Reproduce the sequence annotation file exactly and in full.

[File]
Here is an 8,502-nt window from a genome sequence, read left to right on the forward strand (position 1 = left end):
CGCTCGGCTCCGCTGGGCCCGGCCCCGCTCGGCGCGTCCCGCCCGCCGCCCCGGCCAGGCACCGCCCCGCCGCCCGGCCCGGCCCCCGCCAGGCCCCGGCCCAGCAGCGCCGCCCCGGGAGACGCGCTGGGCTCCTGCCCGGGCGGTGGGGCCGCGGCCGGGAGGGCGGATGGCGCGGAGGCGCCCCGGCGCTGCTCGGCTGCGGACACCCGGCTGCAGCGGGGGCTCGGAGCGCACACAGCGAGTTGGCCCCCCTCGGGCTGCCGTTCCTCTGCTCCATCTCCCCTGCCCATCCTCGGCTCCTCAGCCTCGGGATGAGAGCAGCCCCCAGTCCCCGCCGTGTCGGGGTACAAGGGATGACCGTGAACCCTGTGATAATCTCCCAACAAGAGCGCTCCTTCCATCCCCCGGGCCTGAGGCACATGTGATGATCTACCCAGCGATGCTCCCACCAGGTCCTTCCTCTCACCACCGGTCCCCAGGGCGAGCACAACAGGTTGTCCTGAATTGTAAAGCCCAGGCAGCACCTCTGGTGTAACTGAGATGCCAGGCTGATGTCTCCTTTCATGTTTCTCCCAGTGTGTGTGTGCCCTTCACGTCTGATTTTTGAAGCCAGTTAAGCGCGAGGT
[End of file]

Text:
Here is an 8,502-nt window from a genome sequence, read left to right on the forward strand (position 1 = left end):
CGCTCGGCTCCGCTGGGCCCGGCCCCGCTCGGCGCGTCCCGCCCGCCGCCCCGGCCAGGCACCGCCCCGCCGCCCGGCCCGGCCCCCGCCAGGCCCCGGCCCAGCAGCGCCGCCCCGGGAGACGCGCTGGGCTCCTGCCCGGGCGGTGGGGCCGCGGCCGGGAGGGCGGATGGCGCGGAGGCGCCCCGGCGCTGCTCGGCTGCGGACACCCGGCTGCAGCGGGGGCTCGGAGCGCACACAGCGAGTTGGCCCCCCTCGGGCTGCCGTTCCTCTGCTCCATCTCCCCTGCCCATCCTCGGCTCCTCAGCCTCGGGATGAGAGCAGCCCCCAGTCCCCGCCGTGTCGGGGTACAAGGGATGACCGTGAACCCTGTGATAATCTCCCAACAAGAGCGCTCCTTCCATCCCCCGGGCCTGAGGCACATGTGATGATCTACCCAGCGATGCTCCCACCAGGTCCTTCCTCTCACCACCGGTCCCCAGGGCGAGCACAACAGGTTGTCCTGAATTGTAAAGCCCAGGCAGCACCTCTGGTGTAACTGAGATGCCAGGCTGATGTCTCCTTTCATGTTTCTCCCAGTGTGTGTGTGCCCTTCACGTCTGATTTTTGAAGCCAGTTAAGCGCGAGGT